ReganBooks

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ReganBooks was an American bestselling imprint or division of HarperCollins book publishing house (parent company is News Corporation), headed by editor and publisher Judith Regan, started in 1994 and ended in late 2006. During its existence, Regan was called, by LA Weekly, "the world's most successful publisher".[1] The division reportedly earned $120 million a year.[2] ReganBooks focused on celebrity authors and controversial topics, sometimes from recent tabloids.[3][4]

History and publications[edit]

Prominent ReganBooks titles include Jenna Jameson’s How to Make Love Like a Porn Star, biographies by General Tommy Franks, professional wrestler Mick Foley, and radio talk show host Howard Stern, three different books on the Scott Peterson case, and those by political commentator Sean Hannity. Though ultimately owned by politically active Rupert Murdoch, ReganBooks disavowed any political agenda, publishing, for example, books both supportive of and critical of George W. Bush.[5]

In August 2004, ReganBooks had three books on the New York Times best-seller list, including the top two non-fiction positions, and the highest profit ratio at HarperCollins.[6]

In 2005, ReganBooks announced plans to move from Manhattan to Los Angeles, making it one of the first major book publishers to move from the east to the west coast.[1][3][4]

Controversy and closure[edit]

In November 2006, ReganBooks announced plans to publish O.J. Simpson's book If I Did It; publication was later cancelled by News Corporation chairman and CEO Rupert Murdoch.[2] After the public fallout Newsweek reported, "Regan's meddlesome-free days are almost certainly over" and Murdoch will be "clamping" down on control.[2]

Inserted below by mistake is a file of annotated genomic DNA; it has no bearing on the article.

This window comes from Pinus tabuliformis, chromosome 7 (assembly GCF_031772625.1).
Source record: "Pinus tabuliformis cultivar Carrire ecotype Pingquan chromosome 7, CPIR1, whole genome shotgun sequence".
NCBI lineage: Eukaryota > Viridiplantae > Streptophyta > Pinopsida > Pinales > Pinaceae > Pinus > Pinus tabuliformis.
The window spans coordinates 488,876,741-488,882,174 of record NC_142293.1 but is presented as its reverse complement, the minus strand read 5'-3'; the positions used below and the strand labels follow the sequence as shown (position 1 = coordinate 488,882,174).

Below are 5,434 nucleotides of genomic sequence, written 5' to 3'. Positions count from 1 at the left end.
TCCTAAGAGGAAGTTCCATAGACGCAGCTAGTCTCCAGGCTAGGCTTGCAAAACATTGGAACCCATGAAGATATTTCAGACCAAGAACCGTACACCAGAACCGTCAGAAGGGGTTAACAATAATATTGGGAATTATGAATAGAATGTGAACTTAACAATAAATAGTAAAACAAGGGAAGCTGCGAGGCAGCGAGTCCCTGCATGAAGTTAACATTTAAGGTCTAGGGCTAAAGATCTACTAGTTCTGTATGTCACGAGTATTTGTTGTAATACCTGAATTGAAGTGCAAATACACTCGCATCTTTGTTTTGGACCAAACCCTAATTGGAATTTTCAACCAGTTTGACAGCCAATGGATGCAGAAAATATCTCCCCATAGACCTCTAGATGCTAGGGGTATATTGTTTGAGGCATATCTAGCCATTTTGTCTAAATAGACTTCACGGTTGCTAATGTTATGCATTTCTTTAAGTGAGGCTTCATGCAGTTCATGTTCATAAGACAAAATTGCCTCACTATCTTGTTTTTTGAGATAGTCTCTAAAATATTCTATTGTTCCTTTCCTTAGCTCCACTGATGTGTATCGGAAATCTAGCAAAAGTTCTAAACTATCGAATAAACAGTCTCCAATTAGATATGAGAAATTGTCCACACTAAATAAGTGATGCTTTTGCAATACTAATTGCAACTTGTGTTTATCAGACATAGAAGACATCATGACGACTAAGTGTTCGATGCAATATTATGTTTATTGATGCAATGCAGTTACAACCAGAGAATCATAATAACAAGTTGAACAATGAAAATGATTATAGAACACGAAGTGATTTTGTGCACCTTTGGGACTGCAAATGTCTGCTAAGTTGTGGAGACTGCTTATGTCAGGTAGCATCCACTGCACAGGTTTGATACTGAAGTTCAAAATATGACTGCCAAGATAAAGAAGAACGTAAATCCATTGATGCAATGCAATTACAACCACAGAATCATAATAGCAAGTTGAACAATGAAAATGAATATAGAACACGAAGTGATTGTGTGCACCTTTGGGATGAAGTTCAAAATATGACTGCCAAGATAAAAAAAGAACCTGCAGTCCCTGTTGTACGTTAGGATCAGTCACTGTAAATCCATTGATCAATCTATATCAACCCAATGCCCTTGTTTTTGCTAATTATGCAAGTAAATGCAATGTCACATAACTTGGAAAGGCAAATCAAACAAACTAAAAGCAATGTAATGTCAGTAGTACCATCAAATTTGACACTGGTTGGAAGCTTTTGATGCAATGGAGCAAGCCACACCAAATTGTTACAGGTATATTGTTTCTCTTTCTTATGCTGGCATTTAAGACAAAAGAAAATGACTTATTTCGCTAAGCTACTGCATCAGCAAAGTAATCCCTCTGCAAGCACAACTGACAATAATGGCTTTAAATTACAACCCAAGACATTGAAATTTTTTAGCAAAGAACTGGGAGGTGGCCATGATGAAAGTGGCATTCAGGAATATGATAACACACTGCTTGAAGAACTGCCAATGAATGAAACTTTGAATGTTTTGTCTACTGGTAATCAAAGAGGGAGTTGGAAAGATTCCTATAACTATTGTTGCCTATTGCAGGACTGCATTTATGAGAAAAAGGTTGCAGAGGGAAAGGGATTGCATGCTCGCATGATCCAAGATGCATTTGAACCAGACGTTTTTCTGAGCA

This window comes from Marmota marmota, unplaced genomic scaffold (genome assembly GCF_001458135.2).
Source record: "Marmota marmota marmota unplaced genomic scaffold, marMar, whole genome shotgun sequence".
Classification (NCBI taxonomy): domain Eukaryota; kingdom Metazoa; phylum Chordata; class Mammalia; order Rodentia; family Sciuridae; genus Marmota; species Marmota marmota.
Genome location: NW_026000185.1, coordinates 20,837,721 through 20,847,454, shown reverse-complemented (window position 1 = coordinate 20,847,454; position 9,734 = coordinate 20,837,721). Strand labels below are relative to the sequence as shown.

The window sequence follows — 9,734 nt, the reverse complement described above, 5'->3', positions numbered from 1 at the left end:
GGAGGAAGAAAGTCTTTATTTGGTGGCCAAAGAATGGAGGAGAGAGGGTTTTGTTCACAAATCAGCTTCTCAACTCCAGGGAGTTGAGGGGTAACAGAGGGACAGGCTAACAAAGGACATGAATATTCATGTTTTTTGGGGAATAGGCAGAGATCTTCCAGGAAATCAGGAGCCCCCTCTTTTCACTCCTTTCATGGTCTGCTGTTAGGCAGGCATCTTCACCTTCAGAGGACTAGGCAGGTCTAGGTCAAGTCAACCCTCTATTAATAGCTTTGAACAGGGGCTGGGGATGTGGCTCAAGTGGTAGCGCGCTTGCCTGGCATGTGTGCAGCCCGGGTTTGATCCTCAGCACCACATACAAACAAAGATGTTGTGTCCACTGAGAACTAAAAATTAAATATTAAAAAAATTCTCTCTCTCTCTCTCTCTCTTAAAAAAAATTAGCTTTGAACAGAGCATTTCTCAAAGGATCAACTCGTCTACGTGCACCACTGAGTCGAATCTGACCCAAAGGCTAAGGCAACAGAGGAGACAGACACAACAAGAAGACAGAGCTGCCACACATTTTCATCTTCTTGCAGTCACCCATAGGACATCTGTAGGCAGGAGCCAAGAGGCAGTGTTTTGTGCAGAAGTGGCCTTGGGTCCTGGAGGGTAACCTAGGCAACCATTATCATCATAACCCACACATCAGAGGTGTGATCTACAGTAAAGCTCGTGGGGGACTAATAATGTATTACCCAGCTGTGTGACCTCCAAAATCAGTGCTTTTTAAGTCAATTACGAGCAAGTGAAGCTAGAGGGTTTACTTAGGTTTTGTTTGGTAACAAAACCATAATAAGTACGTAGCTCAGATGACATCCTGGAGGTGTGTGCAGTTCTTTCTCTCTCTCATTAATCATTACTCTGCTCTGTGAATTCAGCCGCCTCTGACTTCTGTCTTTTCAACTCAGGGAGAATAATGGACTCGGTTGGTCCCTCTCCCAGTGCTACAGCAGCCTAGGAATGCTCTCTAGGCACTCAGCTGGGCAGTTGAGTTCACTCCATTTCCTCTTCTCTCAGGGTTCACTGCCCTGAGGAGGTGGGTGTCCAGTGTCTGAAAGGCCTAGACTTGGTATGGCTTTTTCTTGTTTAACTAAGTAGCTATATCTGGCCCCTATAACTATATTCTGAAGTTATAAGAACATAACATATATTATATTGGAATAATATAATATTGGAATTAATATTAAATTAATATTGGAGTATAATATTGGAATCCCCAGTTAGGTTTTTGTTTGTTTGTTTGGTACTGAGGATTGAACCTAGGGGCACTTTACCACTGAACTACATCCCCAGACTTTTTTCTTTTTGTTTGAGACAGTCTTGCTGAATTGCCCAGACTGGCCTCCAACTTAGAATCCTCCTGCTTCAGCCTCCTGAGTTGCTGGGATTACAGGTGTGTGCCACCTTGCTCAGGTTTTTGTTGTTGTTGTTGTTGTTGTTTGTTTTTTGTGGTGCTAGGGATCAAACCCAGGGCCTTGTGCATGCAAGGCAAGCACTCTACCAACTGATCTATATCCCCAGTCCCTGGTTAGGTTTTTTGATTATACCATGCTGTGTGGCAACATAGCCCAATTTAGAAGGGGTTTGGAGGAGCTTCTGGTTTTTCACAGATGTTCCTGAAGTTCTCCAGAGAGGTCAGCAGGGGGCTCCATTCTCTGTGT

On December 15, 2006 Regan was fired from HarperCollins, allegedly over anti-Semitic comments.[7] The staff at ReganBooks were reassigned within the HarperCollins General Book Group.[8] The New York Times reported that ReganBooks' offices were closed and "a stunned Ms. Regan was confronted by security guards who arrived with boxes and ordered her to leave."[7] Regan sued News Corporation for $100 million for defamation over the anti-Semitism charge, asserting that it was "completely fabricated"; in January 2008 News Corporation settled the lawsuit and publicly stated, "After carefully considering the matter, we accept Ms. Regan's position that she did not say anything that was anti-Semitic in nature, and further believe that Ms. Regan is not anti-Semitic."[9]

Books published[edit]

References[edit]

  1. ^ a b "The Gathering Storm" by Brendan Bernhard, LA Weekly, June 2, 2005
  2. ^ a b c Roberts, Johnnie (December 2006). "publishing: No More Free Rein For Regan". Newsweek. Retrieved 2006-10-29. 
  3. ^ a b "Trend-Setting Publisher Plans To Move to and Go Hollywood" by Edward Wyatt, New York Times, April 12, 2005
  4. ^ a b "ReganBooks Moving to Hollywood", The Book Standard, April 12, 2005
  5. ^ "Political but Not Partisan: A Publisher Has It Both Ways", by Edward Wyatt, New York Times, October 13, 2004
  6. ^ "The Devil and Miss Regan" by Judith Newman, January 2005, Vanity Fair
  7. ^ a b Bosman, Julie; Siklos, Richard (December 18, 2006). "Fired Editor’s Remarks Said to Have Provoked Murdoch". New York Times. Retrieved 2006-12-18. 
  8. ^ Wyatt, Edward (December 15, 2006). "Judith Regan Is Fired After O. J. Simpson Book". New York Times. Retrieved 2006-12-16. 
  9. ^ Italie, Hillel (January 25, 2008). "Judith Regan Lawsuit Is Settled". Associated Press. Retrieved January 22, 2012.